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Taps for Laguna Honda?


An early San Francisco Alms House — from The Annals of SanFrancisco, 1855

Supervisors Vote Would Doom Venerated Hospital as Home of Last Resort For the City’s Elderly Poor

Board Puts Off Final Action, Schedules to Again Reconsider Vote Next Week

Elsband, Heeding West of Twin Peaks Outrage, Succeeds in Delaying Tactic; Daly Plays The Reasonable Card, Questions Why Laguna Honda Should Be Downgraded to 720 Beds


San Francisco Senior Citizens In Need Would Be Increasingly Sent to Nursing Homes Outside The City; As Elderly Population Grows, The Beds for Them Would Be Gone

By Patrick Monette-Shaw

When, and if, the rebuilt Laguna Honda Hospital and Rehabilitation Center opens on schedule in late 2009, a light will have gone out in San Francisco — Spanish for St. Francis,the patron saint of the city — with extinguishing help from the San Francisco Board of Supervisors. St. Francis of Assisi, co-founder of the Franciscan Order that focused on providing care for the poor and sick, would himself be sickened to learn that Laguna Honda will undoubtedly open with far fewer beds than originally approved by the voters.

The exact number of beds the Supervisors will settle for will not be known until next week. Supervisors Elsbern and Daly objected to the low mark of 720 beds contained in an agreement originally approved by the City Attorney. In a closed session of the Board last week, the Supervisors sent the issue back to the drawing board for a second time, again asking the City Attorney to come up with a better number. A final vote is now scheduled for next Tuesday.In 1999, voters were assured that if they passed a $299 million bond measure to rebuild Laguna Honda Hospital, that it would be rebuilt with all 1,200 beds for elderly and disabled medically indigent San Franciscans who need long-term care.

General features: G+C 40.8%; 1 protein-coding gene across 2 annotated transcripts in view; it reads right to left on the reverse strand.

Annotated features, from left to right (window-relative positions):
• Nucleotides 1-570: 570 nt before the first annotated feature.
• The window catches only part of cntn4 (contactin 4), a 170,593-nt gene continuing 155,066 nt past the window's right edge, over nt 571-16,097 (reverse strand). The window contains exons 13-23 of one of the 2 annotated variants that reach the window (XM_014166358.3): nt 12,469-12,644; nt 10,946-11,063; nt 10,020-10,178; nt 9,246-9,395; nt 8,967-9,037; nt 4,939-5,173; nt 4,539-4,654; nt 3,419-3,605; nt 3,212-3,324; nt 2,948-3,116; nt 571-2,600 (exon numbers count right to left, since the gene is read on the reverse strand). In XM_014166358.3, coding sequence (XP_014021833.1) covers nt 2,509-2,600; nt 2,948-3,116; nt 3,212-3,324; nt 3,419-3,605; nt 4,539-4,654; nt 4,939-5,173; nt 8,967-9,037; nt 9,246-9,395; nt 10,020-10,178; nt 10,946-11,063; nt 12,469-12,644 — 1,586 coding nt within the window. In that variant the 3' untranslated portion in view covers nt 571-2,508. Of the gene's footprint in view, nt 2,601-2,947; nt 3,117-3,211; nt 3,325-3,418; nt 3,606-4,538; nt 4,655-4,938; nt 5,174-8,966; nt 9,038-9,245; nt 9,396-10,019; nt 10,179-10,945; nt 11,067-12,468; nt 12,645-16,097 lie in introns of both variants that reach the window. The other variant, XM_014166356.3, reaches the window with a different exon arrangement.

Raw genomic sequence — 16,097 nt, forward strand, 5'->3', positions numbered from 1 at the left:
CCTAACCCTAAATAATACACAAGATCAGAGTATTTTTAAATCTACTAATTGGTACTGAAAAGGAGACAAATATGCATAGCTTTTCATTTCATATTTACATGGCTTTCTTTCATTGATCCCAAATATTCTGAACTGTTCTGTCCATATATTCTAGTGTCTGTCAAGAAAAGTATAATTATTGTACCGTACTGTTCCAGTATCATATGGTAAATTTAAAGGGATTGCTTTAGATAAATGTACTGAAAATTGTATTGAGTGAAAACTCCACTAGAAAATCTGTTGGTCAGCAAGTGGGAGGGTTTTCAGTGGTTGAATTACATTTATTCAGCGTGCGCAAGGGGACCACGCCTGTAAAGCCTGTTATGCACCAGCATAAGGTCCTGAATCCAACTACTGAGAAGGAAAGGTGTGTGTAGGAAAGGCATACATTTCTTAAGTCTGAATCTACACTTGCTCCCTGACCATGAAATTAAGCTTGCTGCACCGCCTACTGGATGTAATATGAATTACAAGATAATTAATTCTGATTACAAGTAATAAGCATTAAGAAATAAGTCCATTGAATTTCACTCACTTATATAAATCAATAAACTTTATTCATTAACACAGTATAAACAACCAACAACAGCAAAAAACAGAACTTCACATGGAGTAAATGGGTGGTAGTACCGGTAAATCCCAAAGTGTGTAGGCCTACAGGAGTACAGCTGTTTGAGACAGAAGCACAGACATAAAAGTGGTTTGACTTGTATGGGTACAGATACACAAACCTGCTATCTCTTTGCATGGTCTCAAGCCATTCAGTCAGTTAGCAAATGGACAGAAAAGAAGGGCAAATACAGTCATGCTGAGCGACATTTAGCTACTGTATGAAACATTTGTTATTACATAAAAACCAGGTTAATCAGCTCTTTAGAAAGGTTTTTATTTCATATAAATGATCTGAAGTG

Prominent City fathers and mothers — ranging from then-Mayor Willie Brown, to the Director of Public Mitch Katz, to then-City Attorney Louise Rene, to Senator Dianne Feinstein — repeatedly assured voters Laguna Honda’s historic mission would be preserved.

For more than a hundred years, Laguna Honda first served as an alms house for the poor and chronically ill, and for sixty years, since 1950, has served as both a Rehabilitation Center and a skilled nursing facility providing long-term care to indigent San Franciscans.

But in October 2006, six residents of Laguna Honda hospital joined as Plaintiffs in the Chambers vs. City and County of San Francisco, alleging that they were being improperly institutionalized at Laguna Honda, claiming that the City was not doing enough to place residents into the “most integrated setting appropriate to their needs.”

That claim flies in the face of reason, and statistics.

A document issued a month later, in November 2006 — Current Levels of DPH Community Placement [Options] for Single Adult’s — by the San Francisco Department of Public Health documents that DPH manages 8,259 community-based placement locations. Elsewhere, the Mayor’s Office of Housing indicated that another 1,844 units were either under construction, had been completed, or are in pre-construction planning, for a total of 10,103 placement options.

However, if all 1200 beds at Laguna Honda are not constructed, the Department of Public Health will only have 863 “institutional” skilled nursing beds in which to place patients needing long-term nursing care. This is far shot of the mark as the city’s elderly population grows. lhpiechart11.jpg

lhpiechart2.jpgPie Charts by Patrick Monnette-Shaw from Department of Public Health data.